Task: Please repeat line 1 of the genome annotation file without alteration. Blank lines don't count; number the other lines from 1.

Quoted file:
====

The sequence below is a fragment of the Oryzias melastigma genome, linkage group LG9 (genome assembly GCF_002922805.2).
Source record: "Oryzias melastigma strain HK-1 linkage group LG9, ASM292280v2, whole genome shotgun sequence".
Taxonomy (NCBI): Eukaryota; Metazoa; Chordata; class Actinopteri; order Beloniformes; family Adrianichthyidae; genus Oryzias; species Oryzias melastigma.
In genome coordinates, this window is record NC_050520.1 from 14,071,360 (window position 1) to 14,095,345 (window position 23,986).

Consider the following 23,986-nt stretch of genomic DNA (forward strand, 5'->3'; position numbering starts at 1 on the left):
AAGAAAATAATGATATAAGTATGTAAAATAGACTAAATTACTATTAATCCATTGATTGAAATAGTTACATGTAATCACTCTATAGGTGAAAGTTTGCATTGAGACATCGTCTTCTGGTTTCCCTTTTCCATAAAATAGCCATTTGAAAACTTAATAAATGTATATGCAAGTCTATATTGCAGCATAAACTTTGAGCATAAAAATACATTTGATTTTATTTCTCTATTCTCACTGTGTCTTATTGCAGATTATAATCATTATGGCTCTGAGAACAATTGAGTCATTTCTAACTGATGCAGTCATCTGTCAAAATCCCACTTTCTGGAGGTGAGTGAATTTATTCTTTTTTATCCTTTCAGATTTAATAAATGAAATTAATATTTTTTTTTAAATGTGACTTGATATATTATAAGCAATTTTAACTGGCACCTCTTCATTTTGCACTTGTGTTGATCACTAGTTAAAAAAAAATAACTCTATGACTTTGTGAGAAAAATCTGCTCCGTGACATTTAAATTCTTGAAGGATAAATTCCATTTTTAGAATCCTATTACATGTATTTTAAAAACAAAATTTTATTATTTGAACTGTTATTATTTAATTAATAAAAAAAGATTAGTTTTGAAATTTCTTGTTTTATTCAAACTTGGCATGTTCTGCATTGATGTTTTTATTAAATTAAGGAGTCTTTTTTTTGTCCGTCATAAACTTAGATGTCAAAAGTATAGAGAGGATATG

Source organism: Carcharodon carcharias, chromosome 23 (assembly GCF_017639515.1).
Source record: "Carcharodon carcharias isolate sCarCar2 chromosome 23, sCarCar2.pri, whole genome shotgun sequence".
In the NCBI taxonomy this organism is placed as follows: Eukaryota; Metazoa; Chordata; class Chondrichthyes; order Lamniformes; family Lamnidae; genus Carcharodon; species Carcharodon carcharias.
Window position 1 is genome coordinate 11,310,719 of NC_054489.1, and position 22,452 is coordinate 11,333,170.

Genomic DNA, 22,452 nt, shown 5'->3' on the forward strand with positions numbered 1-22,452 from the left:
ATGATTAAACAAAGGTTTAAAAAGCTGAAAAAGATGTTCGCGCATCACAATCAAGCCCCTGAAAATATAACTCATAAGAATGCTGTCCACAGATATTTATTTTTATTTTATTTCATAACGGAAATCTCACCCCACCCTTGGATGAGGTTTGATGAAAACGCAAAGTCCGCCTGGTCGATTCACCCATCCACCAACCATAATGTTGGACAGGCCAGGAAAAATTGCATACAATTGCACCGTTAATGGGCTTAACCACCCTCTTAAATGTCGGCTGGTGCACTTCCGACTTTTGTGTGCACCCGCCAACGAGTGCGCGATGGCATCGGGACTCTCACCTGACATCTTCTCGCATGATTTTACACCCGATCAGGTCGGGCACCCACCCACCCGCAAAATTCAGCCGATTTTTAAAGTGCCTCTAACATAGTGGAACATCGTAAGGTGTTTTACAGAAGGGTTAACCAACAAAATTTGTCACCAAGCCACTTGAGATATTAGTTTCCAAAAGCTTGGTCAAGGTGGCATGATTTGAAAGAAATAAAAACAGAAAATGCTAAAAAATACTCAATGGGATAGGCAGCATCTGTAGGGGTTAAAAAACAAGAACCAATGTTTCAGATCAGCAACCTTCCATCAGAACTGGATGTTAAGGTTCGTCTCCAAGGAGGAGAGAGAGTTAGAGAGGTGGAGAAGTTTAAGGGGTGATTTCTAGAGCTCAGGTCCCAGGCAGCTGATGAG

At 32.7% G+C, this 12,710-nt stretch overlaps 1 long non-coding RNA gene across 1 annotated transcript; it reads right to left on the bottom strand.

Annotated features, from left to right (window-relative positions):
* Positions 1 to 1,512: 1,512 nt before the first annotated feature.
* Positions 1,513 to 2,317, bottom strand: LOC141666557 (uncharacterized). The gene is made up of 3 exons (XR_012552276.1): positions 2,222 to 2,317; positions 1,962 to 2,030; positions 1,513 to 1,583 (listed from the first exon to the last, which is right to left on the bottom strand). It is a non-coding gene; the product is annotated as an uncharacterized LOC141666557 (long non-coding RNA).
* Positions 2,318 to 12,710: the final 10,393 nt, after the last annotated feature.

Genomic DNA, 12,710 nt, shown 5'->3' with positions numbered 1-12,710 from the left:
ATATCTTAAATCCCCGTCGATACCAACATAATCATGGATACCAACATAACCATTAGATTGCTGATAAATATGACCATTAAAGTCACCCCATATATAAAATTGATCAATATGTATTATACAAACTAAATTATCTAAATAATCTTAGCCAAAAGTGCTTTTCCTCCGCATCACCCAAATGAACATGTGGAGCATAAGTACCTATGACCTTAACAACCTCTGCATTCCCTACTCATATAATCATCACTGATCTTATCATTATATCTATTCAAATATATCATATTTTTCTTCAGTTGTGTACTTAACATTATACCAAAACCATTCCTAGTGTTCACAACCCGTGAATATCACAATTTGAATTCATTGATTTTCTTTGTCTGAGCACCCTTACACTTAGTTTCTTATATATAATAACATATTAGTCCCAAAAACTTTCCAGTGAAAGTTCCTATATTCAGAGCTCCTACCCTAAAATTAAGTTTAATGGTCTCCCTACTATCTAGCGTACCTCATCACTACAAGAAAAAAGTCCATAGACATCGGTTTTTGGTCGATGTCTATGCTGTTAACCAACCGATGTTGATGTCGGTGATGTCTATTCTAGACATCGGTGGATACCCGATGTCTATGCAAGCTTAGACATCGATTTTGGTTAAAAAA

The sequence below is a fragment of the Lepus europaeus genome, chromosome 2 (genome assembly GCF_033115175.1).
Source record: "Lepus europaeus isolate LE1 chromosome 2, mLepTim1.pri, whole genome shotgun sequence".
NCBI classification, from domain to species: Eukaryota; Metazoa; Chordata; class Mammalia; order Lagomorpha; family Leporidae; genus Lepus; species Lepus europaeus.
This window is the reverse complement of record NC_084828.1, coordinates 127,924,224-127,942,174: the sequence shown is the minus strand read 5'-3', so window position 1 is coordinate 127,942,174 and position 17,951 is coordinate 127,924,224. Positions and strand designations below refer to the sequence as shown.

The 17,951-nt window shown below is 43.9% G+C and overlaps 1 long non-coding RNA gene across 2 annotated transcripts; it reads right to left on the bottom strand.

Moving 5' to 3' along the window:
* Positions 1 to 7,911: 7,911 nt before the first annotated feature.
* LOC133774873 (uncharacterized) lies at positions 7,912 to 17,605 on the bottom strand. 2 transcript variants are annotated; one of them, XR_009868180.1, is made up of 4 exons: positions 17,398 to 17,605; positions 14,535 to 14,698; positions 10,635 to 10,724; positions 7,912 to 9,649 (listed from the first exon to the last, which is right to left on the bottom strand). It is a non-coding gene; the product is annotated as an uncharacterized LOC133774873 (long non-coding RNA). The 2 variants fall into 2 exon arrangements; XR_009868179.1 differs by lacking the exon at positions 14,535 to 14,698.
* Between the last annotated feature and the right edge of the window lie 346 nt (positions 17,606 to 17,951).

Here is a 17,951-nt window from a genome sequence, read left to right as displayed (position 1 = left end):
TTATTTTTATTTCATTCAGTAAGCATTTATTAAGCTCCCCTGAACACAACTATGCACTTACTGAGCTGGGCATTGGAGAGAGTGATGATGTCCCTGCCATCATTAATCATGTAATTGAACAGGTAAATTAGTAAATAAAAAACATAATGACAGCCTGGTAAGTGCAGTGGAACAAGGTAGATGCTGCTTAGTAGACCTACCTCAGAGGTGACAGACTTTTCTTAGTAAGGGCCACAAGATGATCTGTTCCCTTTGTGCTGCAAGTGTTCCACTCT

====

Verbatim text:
The sequence below is a fragment of the Oryzias melastigma genome, linkage group LG9 (genome assembly GCF_002922805.2).